He is a graduate of Dartmouth College (BA, 2008) and the University of Chicago (Ph.D., 2014).



Kennetta Hammond Perry, PhD

Kennetta Hammond Perry, PhD(she/her)

Associate Professor in the Department of Black Studies

Kennetta Hammond Perry is an associate professor of Black Studies and History at Northwestern University.  She received her PhD in Comparative Black History at Michigan State University and previously served as founding director of the Stephen Lawrence Research Centre at De Montfort University in Leicester, UK.  Professor Perry’s primary research examines Black diasporic communities and political formations shaped by and within the imperial bordering of Britain.   She also has research and teaching interests that include Black Europe, transnational race politics, Black women’s histories and archival practice.  Professor Perry is the author of London Is The Place For Me: Black Britons, Citizenship and the Politics of Race (Oxford, 2016).   She is also completing a second book, Living and Dying in David Oluwale’s Britain (under contract with Cambridge University Press) examining the life, death and legacy of David Oluwale, a Nigerian-born homeless man thought to have been murdered by police in Leeds, England in 1969. Professor Perry has held fellowships with the Carter G. Woodson Institute at the University of Virginia and the American Council of Learned Societies.  Currently, she is an international co-investigator on two Arts & Humanities Research Council (UK) grants examining the regional valences of Black Power in the UK and James Baldwin’s influence in Britain.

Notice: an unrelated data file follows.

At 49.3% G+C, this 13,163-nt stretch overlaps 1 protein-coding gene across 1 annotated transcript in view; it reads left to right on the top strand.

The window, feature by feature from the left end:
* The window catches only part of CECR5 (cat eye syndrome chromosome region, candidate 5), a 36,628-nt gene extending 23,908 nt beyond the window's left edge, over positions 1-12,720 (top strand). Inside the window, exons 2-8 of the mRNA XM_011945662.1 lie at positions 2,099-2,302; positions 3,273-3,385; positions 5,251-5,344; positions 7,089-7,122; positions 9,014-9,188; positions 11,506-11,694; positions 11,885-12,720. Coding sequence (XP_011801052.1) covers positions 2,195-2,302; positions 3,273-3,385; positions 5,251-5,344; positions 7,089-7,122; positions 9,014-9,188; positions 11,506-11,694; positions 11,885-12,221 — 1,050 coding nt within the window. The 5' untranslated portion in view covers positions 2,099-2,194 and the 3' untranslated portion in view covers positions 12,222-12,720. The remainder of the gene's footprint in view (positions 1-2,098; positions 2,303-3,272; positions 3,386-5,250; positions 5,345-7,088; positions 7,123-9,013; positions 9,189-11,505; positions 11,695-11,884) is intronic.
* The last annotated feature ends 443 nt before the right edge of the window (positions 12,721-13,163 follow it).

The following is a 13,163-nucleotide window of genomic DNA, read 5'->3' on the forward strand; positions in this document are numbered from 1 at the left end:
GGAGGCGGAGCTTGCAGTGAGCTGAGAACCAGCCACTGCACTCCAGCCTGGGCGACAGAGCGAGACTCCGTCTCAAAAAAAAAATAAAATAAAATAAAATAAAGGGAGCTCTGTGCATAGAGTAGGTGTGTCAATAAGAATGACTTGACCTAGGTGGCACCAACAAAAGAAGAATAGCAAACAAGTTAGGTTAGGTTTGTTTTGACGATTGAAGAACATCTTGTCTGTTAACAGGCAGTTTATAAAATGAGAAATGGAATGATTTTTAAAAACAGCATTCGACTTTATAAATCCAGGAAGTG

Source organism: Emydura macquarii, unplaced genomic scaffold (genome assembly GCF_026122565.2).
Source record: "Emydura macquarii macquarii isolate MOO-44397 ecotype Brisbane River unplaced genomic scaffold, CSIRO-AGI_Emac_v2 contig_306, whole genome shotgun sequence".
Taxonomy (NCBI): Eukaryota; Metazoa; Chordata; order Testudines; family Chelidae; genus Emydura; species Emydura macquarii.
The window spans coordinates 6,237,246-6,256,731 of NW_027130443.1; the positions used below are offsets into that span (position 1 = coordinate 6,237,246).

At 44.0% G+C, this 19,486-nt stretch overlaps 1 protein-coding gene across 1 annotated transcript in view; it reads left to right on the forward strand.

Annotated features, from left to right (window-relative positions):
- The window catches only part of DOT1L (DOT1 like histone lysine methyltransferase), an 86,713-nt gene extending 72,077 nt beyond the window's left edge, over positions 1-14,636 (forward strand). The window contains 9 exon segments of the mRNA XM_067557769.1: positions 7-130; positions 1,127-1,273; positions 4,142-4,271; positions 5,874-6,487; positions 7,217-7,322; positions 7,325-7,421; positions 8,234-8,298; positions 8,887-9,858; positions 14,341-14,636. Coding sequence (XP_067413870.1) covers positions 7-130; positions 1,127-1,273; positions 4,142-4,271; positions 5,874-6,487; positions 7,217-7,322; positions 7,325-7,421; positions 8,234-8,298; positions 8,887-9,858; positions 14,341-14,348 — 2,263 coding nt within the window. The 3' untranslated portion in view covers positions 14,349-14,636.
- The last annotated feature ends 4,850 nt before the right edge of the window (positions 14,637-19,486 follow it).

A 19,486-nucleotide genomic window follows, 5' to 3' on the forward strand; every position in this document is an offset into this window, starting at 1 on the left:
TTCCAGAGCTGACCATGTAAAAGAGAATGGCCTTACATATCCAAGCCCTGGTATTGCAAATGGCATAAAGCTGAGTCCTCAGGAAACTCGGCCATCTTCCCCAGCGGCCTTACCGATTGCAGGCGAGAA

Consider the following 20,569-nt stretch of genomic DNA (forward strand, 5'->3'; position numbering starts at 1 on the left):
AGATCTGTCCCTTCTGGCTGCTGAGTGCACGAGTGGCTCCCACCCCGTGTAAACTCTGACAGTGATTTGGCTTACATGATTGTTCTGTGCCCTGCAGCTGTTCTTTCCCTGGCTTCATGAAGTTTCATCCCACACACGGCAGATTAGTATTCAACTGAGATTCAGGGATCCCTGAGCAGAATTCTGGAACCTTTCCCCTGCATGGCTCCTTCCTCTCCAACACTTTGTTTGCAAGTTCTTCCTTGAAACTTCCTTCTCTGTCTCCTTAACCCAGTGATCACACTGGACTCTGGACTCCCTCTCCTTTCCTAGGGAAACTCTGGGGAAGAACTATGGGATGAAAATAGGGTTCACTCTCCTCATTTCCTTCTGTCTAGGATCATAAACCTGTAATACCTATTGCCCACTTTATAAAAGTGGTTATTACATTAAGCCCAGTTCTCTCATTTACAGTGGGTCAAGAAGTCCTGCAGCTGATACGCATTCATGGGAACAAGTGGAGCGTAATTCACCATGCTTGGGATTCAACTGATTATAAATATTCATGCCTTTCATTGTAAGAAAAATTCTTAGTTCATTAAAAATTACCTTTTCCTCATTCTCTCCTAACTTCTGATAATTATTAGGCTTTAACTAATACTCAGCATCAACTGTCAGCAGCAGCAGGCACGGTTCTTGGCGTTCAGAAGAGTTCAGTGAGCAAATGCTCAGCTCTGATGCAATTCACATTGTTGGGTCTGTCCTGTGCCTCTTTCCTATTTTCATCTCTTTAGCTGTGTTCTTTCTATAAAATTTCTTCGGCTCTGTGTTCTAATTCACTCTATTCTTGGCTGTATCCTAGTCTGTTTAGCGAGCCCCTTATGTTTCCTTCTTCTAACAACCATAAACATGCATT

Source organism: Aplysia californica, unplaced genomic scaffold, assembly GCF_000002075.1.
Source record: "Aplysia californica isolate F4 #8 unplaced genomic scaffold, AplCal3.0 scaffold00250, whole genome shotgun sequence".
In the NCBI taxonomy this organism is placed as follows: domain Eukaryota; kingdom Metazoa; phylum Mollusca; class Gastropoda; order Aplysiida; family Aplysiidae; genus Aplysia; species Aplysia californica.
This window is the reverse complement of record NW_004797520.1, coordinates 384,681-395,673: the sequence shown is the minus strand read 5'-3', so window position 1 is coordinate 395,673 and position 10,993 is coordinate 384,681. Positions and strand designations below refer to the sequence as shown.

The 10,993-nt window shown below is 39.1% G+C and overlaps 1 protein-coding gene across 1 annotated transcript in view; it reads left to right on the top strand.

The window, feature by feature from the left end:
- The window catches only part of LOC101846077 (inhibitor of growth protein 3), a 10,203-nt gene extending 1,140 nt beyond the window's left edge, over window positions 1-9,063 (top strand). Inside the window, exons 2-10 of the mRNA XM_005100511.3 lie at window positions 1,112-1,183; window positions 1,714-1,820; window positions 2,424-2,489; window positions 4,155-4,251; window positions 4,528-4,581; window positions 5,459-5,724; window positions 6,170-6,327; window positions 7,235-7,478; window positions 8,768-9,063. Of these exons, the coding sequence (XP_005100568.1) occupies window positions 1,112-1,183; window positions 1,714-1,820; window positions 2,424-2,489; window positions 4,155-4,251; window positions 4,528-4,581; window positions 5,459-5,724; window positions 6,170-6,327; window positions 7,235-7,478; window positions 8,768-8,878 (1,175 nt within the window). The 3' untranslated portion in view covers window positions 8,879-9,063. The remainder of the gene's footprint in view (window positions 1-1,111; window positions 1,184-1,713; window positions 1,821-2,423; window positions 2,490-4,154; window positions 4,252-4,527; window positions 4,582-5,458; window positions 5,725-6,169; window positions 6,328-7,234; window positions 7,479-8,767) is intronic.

Kiarri N Kershaw, PhD, MPH

Kiarri N Kershaw, PhD, MPH(she/her)

Associate Professor of Preventative Medicine

Kiarri Kershaw is a social epidemiologist whose research focuses on understanding structural and social drivers of health and health inequities. She has authored or co-authored over 100 peer-reviewed publications in this area. Dr. Kershaw has extensive experience in the application of advanced geospatial and statistical methodologies using several large maternal and cardiovascular health cohort studies. She also has multiple NIH-funded studies that involve primary data collection using ecological momentary assessments to examine associations of the places people go, who they spend time with, and everyday stressful experiences with various health behaviors and outcomes.